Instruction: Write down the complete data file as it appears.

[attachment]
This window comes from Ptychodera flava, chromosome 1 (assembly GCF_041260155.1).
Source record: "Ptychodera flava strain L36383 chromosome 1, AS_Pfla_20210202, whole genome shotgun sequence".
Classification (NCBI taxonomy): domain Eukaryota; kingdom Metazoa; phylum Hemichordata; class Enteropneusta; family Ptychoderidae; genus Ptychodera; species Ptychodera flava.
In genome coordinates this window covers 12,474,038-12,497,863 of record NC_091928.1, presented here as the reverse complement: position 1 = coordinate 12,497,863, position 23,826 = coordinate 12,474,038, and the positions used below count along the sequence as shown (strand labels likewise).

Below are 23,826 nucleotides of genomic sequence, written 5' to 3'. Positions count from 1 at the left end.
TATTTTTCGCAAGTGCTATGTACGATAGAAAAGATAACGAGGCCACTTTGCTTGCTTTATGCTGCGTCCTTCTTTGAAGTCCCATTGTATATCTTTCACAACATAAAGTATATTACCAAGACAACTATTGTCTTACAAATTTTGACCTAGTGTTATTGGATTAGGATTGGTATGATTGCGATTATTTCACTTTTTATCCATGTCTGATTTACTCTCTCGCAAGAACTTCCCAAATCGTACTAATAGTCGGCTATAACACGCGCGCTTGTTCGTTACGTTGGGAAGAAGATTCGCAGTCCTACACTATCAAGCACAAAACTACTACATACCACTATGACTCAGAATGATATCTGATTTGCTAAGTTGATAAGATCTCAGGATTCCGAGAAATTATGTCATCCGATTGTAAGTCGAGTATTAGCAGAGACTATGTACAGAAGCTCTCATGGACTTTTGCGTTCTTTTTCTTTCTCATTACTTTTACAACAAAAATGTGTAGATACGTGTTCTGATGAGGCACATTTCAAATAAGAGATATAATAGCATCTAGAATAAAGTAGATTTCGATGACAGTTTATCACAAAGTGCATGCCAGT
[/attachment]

This window comes from Ptychodera flava, chromosome 1 (assembly GCF_041260155.1).
Source record: "Ptychodera flava strain L36383 chromosome 1, AS_Pfla_20210202, whole genome shotgun sequence".
Classification (NCBI taxonomy): domain Eukaryota; kingdom Metazoa; phylum Hemichordata; class Enteropneusta; family Ptychoderidae; genus Ptychodera; species Ptychodera flava.
In genome coordinates this window covers 12,474,038-12,497,863 of record NC_091928.1, presented here as the reverse complement: position 1 = coordinate 12,497,863, position 23,826 = coordinate 12,474,038, and the positions used below count along the sequence as shown (strand labels likewise).

Below are 23,826 nucleotides of genomic sequence, written 5' to 3'. Positions count from 1 at the left end.
TATTTTTCGCAAGTGCTATGTACGATAGAAAAGATAACGAGGCCACTTTGCTTGCTTTATGCTGCGTCCTTCTTTGAAGTCCCATTGTATATCTTTCACAACATAAAGTATATTACCAAGACAACTATTGTCTTACAAATTTTGACCTAGTGTTATTGGATTAGGATTGGTATGATTGCGATTATTTCACTTTTTATCCATGTCTGATTTACTCTCTCGCAAGAACTTCCCAAATCGTACTAATAGTCGGCTATAACACGCGCGCTTGTTCGTTACGTTGGGAAGAAGATTCGCAGTCCTACACTATCAAGCACAAAACTACTACATACCACTATGACTCAGAATGATATCTGATTTGCTAAGTTGATAAGATCTCAGGATTCCGAGAAATTATGTCATCCGATTGTAAGTCGAGTATTAGCAGAGACTATGTACAGAAGCTCTCATGGACTTTTGCGTTCTTTTTCTTTCTCATTACTTTTACAACAAAAATGTGTAGATACGTGTTCTGATGAGGCACATTTCAAATAAGAGATATAATAGCATCTAGAATAAAGTAGATTTCGATGACAGTTTATCACAAAGTGCATGCCAGT